I chose cultural anthropology for my major and gender studies for my concentration. For four years, I studied topics ranging from southern religion to the migration patterns of Homo erectus. I learned how to respectfully and intelligently disagree with those whose political or religious beliefs differed from my own. I realized that to successfully relate to people, I had to open my eyes and my mind and learn how to put aside personal differences in pursuit of mutual goals. This education has served me well in the multidisciplinary health care field, in which finding common ground requires collaboration, cooperation and often a healthy dose of humility.

After graduation I moved overseas on a postgraduate fellowship to observe the role of faith in West African health care settings. I came home and attended seminary on a challenge scholarship and explored my place in this world from the perspective of vocation. I worked in family support for individuals with developmental disabilities. All of these experiences resurrected that nagging voice from high school that I might belong in health care after all.

I realized I belonged specifically in nursing when I moved home to care for my father during the final months of his life. Throughout our family’s trials, my father’s nurses consistently advocated for us, coordinated care, and communicated with us. Through them I realized what a pivotal role a nurse could play in transforming a discouraging, terrifying experience, into a journey that was both tragic and life-affirming.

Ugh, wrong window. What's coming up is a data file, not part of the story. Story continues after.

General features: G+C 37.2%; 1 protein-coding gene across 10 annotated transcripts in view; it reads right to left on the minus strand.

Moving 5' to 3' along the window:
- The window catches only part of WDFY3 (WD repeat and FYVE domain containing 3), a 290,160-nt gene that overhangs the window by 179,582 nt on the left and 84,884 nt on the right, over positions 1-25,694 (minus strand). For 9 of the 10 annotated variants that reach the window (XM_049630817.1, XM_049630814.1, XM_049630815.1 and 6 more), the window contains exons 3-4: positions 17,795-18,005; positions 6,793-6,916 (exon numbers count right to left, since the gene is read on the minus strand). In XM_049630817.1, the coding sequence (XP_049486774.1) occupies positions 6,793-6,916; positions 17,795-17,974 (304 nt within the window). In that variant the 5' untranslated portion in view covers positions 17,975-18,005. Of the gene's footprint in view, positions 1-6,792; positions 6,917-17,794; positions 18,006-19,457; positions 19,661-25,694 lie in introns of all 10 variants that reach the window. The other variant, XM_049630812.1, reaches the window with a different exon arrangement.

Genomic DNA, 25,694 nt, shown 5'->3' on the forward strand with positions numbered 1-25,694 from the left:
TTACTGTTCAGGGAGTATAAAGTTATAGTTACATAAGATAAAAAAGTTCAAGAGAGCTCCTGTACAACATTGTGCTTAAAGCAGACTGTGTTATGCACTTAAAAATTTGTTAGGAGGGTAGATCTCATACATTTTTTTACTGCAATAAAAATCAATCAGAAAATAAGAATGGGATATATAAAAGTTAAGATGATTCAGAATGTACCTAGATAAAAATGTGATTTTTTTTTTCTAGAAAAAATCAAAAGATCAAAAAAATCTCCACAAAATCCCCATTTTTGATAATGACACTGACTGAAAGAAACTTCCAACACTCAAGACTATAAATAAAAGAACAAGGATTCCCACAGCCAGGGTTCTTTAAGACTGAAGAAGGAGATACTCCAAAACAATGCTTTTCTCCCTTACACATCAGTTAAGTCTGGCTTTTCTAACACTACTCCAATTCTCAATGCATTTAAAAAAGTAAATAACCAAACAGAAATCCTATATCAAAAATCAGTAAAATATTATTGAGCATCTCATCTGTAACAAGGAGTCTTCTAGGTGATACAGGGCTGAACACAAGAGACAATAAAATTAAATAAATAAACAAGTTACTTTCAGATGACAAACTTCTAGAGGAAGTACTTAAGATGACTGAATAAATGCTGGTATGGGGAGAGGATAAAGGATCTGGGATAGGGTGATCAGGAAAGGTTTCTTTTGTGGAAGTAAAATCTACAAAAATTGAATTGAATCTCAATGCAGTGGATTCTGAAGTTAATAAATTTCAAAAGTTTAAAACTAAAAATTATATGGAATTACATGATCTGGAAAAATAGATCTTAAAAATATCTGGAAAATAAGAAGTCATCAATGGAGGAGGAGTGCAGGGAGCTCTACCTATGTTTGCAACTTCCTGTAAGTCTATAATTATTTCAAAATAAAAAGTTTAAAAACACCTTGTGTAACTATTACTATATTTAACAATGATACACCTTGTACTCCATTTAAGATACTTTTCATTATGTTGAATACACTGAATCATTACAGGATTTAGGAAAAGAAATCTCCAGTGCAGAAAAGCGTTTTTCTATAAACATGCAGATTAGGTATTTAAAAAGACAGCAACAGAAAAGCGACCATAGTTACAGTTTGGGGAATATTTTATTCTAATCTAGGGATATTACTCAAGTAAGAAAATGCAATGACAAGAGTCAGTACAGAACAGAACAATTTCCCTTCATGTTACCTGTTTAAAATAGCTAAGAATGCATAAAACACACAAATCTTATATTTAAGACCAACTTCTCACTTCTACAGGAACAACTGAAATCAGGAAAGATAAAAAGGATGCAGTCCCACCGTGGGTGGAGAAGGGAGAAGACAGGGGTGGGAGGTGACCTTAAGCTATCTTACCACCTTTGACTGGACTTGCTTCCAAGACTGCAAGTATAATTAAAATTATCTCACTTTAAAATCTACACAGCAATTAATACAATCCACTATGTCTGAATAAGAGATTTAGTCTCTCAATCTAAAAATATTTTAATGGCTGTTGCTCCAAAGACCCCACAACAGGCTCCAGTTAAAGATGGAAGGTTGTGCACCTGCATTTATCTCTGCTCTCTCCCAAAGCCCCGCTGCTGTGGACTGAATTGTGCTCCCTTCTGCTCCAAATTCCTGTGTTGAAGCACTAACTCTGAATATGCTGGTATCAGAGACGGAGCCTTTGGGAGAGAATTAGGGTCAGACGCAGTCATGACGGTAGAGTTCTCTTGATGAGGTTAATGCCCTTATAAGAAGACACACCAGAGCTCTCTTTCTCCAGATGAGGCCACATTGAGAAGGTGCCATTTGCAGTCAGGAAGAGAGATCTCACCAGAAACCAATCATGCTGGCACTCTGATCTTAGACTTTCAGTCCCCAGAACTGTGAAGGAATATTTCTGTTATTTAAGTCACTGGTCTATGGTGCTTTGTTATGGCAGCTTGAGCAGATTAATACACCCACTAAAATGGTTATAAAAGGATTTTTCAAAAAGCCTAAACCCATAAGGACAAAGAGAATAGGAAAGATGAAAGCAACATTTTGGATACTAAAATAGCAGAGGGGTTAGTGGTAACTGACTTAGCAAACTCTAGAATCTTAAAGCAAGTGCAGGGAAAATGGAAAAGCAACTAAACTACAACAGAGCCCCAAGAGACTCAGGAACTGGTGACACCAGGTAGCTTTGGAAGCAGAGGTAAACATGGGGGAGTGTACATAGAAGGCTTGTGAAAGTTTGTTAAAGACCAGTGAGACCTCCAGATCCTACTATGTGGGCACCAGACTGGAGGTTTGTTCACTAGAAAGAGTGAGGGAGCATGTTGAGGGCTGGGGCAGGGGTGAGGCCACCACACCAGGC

Had I attended nursing school as an undergraduate student, I would have eight years of clinical experience under my belt. I would most likely have landed my first job with less effort. Instead, I submitted 166 applications as a new grad last year in the midst of an economy that was unkind to new nurses. Do I regret it? Not on your life.

I have learned for the sake of learning, traveled, and explored my own faith. I have lived the role of family advocate. I have learned what it means to grieve and express genuine empathy.

There are many ways to become a nurse and to practice nursing - that is the beauty of this profession. But, nursing is a serious responsibility that requires technical, critical thinking and interpersonal skills. Was I ready at age 22 to shoulder the responsibilities of this career?

I certainly could have learned on the job - as many nurses have done successfully - but would I have loved it and appreciated it as much as I do now? Not a chance. Nor would I have developed the courage to challenge the status quo, the education and intellectual curiosity to seek out opportunities for continued learning, and the life experience to understand and appreciate the vulnerable human moments that I am invited into on a daily basis.